Teaching Opinion

Response: ‘Teachers Know A Lot About Scaffolding’ For Complex Texts

By Larry Ferlazzo — June 23, 2014 10 min read
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(This is the last post in a two-part series on this topic. You can see Part One here.)

Bill Younglove asked:

The Common Core State Standards’ final draft settled upon this phrase: “Scaffolding, as needed.” How best can a teacher gauge students’ “need” when dealing with complex text?

Part One featured responses from three educators: Wendi Pillars, Amy Benjamin, and Christopher Lehman.

Today’s post includes three joint commentaries from Nancy Frey and Douglas Fisher; Tammy Mulligan and Clare Landrigan; and Aaron Brock and Jody Passanisi.

Response From Nancy Frey and Douglas Fisher

Nancy Frey and Douglas Fisher are teacher leaders at Health Sciences High & Middle College in San Diego, CA and the authors of Rigorous Reading: Five access points for comprehending complex texts (Corwin, 2013):

The Common Core State Standards contain a number of hints that help us understand when scaffolding might be needed. The first comes from the discussion about text complexity itself. In the three-part model of text complexity, quantitative, qualitative, and tasks are each considered. In the past, when quantitative information was used in isolation, teachers understood that a text was complex, but not why that text was complex. As noted in the standards, “Qualitative dimensions and qualitative factors refer
to those aspects of text complexity best measured or only measurable by an attentive human reader, such as levels of meaning or purpose; structure; language conventionality and clarity; and knowledge demands” (National Governors Association, Appendix A, 2010, p. 4).

When the teacher knows what contributes to text complexity qualitatively, he or she can make decisions about the various teaching points that must be made. For example, if a text is complex because of an unreliable narrator, as is the case in The Life of Pi (Martel, 2001), students will likely need support to comprehend the text. Alternatively, if a text is complex because of the levels of meaning, as is the case in Animal Farm (Orwell, 1945), scaffolds will likely be necessary. A careful analysis if qualitative text complexity is required to determine which teaching points are likely important for a given text. It’s no longer that teachers can rely on comprehension strategies in isolation. Predicting, visualizing, summarizing, and so on will not likely unlock the secrets Siddhartha (Hesse, 1922), which is complex because of the cultural knowledge required of the reader.

The third aspect of text complexity, reader and task considerations, also provides insights into the types of scaffolds students might need. The discussion about task considerations includes information about teacher-led tasks, peer-led tasks, and independent tasks. Based on the text selected, the teacher has to match the tasks. Some texts are best read aloud, as is the case in a kindergarten class reading Tomás and the Library Lady (Mora, 1997). A group of 7th graders might collaboratively read A Wrinkle in Time (L’Engle, 1962), relying on peer support as they do so whereas a group of high school juniors may need significant teacher-led instruction to grasp “The Cask of Amontillado” by Edgar Allan Poe (1846).

In part, the type of scaffolding students’ need is based on a careful analysis of the text itself and the instruction design for the lesson. But the standards offer a bit more advice about this. As noted in Anchor Standard 1, students must “Read closely to determine what the text says explicitly and to make logical inferences from it; cite specific textual evidence when writing or speaking to support conclusions drawn from the text” (NGA, 2010, p. 10). The process of close reading is in and of itself a scaffold (Fisher & Frey, 2012). For an example of close reading, see the Fisher and Frey channel on YouTube. For example, 4th grade teacher Melissa engages her students in a close reading of a complex text as they learn about the characteristics of inventors.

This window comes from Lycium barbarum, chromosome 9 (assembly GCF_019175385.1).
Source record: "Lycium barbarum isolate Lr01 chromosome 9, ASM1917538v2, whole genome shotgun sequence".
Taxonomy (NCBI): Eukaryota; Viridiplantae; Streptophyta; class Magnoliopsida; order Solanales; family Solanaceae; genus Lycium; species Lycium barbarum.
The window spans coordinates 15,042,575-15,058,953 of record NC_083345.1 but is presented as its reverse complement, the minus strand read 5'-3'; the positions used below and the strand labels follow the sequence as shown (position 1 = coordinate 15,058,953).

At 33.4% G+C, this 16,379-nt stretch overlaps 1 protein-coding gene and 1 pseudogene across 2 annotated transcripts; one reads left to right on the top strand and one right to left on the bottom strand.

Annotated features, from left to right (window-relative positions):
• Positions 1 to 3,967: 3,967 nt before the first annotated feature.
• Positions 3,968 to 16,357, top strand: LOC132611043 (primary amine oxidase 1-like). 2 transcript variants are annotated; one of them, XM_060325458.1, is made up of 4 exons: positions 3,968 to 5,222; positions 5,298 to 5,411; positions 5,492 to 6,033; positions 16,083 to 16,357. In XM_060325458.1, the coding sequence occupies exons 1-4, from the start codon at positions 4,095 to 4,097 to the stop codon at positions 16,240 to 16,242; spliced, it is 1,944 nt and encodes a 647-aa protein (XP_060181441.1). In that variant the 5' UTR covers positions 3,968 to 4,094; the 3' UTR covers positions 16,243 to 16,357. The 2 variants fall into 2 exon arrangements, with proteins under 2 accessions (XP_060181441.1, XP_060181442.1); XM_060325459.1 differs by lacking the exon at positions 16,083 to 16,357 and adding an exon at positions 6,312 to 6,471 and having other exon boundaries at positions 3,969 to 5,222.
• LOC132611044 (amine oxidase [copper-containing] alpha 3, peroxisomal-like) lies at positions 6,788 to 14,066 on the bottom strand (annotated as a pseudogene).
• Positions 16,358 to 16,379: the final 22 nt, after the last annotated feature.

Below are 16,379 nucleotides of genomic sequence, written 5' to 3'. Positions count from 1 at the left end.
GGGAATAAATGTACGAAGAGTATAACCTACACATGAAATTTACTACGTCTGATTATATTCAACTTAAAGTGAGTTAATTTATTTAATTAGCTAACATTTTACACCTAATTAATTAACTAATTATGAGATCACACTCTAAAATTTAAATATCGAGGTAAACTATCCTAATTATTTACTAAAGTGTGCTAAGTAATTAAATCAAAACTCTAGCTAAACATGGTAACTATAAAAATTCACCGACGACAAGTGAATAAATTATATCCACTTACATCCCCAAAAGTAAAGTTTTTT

During close reading, students re-read the same piece of text several times, often for different purposes or to find specific information. Literacy research suggests that this is a valuable scaffold for comprehension. In addition, as part of close reading, students annotate the text. This scaffold ensures that students slow down and think about the information they are finding in the text. Students can use their annotations in responding to teachers, discussing the text with peers, or writing responses to performance tasks. Students respond to text-dependent questions, which are another useful scaffold. These questions drive students’ attention to specific parts or aspects of the text. In responding to these questions, students provide evidence from the text and evaluate the information contained in the text, comparing that with their own knowledge and experience. Finally, close readings involve a great deal of discussion. As students interact with their peers, they evaluate the perspective and understanding of others, which is a great scaffold for learning.

This has been a rather long response to the question. A quicker response might have been to say that teachers know a lot about scaffolding that they should not forget as they implement the Common Core State Standards. The difference between then and now is when the scaffolds are deployed. Historically, we have used front-end scaffolds, meaning that the support was provided before students read the text. This was often done in the form of frontloading, pre-teaching vocabulary, and explaining things. We realize that these front-end scaffolds have removed the need for many students to read, so now we’re focused on distributed scaffolds and back-end scaffolds. In other words, rather than provide a lot of scaffolding upfront, we use those scaffolds between each reading of the text and then determine where understanding has broken down.